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Small men, big lies

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THE CAPACITY of men for cruelty was once assumed to be proportional to their size, the English satirist Jonathan Swift once wrote in his book “Gulliver’s Travels”, only to change his mind about it. Cruelty, or its opposite, can come from any human size, and we may add, regardless of color or creed.

There are many moral pygmies in our time, or moral Lilliputians, to borrow Swift’s dimunitive fictional characters. It’s uncertain if there are more of them here now than there were previously, as during the dictator’s regime which has been bought hook, line and sinker by many as a “golden age” in Philippine history, spread like cheap and stale butter by the son and his choir.

Or, there could be more in the future, which is quite dicey and strongly likely, if not inexorably,given 1) the shameless and unabashed attempts at erasing historical accounts and records of the martial law period ,which have been facing sustained revisionism in the late two decades and 2) the strong possibility of philosopher Santayana’s caveat that those who forget (or don’t understand) the past are likely to repeat it.

For the last five years, Sen. Leila de Lima has been the victim of moral pygmies in our society. She has been In jail on propped-up drug charges on the basis of testimonial evidence from cherry-picked witnesses, most of whom criminals, some now dead, while some have started recanting their false stories about the lady senator. At least, one of three charges has already been dropped as the accusations against her appear to crumble like a deck of cards.

The latest to say he was sorry he did swear falsehoods against the senator is no less than the government’s so-called star witness. Now, he’s singing a song with a familiar tune some before him had sung : he has been coerced into badmouthing the senator, in his case, this time by no less than the former head of the country’s justice department.

For what? As they put in street argot: puri or buhay?

That’s what former Bureau of Corrections chief Rafael Ragos essentially said in his affidavit of recantation, revealing that no less than former justice secretary Vitaliano Aguirre allegedly coerced him into testifying against De Lima. It must have been his way of getting his pound of flesh for the embarrassment he drew from former senator Miriam Defensor Santiago during a Senate hearing. Or, it had something to do with the irresistible desire of a small-town despot that the senator rot in jail.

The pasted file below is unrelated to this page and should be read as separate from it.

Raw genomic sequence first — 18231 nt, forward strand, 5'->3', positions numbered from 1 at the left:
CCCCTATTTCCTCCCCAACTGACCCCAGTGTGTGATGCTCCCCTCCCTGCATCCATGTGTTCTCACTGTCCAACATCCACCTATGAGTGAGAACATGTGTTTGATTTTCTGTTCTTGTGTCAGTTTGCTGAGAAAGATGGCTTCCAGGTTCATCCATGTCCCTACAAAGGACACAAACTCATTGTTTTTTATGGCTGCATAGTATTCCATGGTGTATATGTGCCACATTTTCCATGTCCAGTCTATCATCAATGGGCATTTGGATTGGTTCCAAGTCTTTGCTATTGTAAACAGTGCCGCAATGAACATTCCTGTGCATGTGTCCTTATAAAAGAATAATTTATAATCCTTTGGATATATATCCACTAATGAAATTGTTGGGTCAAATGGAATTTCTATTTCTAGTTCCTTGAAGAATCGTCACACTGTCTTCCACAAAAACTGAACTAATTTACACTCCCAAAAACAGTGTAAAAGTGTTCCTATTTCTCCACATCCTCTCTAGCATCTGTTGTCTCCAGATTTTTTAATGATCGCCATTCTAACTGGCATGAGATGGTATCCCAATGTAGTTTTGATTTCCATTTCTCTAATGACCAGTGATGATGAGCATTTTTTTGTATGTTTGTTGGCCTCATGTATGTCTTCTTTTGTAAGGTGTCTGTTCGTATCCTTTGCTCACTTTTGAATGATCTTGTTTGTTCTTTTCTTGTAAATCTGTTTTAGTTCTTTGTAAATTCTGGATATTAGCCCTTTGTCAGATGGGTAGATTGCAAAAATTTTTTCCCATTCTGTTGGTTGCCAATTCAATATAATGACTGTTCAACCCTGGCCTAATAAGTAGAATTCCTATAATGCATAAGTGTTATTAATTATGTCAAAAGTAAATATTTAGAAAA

Of course, incentives are the modern currency of human transactions, good or evil.

“I said,” Swift wrote in Gulliver’s, “there was a society of men among us, bred up from their youth in proving with words multiplied for the purpose that white is black and black is white, according as they are paid.”

Or more direct to the point: “ It is maxim among these lawyers that whatever hath been done may legally be done again, and therefore they take special care to record all the decisions formerly made against common justice and general reason of mankind.”

“These”, Swift added “ under the name of precedents, they can produce as authorities to justify the most iniquitous opinions; and the judges never fail decreeing accordingly.”

Apropos Ragos’ recantation, Justice Secretary Menardo Guevarra has done or said two things: !) did a Pilate, virtually washing his hands by saying he wasn’t the secretary yet when De Lima was being being crucified for alleged drug-related crimes and 2) he has passed on the job of finding out the truth if men in his department were guilty of Swift’s indictment to the Office of the Ombudsman.

It is interesting as a footnote to Guevarra’s course of action so far that the Ombudsman has ruled, consistent with President Duterte’s earlier opinion, that statements of assets, liabilities and networth (SALN) can be weaponized against people and,therefore, should not be accessible as the law and the Constitution provide.

Up until the turn-around made by Ragos and company as witnesses versus De Lima, many, if not most,people bought the government narrative without question that De Lima was guilty as charged, the way more people seem to buy , without thinking as Sen. Tito Sotto would want from voters, the “golden era” of a dark time in Philippine history.

It would have made difference if all the court hearings against De Lima were publicly televised, in the same manner that court hearings of a defamation trial against English actor Johnny Depp are a YouTube spectacle, and the public is given a more objective, clear and independent assessment of her case. It would have shown the public who tried to make white look black and vice versa, according as they are paid or coerced, as the case maybe.

It would have been better if, as De Lima said, Ragos changed the wrong song for the right one much earlier. De Lima’s lawyer is convinced Ragos’s conscience bothered him he eventually made the retraction. The late Martin Luther King Jr. was prescient. This is bound to happen, he said, when one’s conscience prevails. It may not be popular, politic and safe , you do it anyway because it is the right thing to do. Better late than never.

“Small men, seeking great wealth or power, have too often and too long turned the highest level of public service into mere ersonal opportunity,” a former American legislator and statesman once said.

In other words, Philippine politics, then and now.

 

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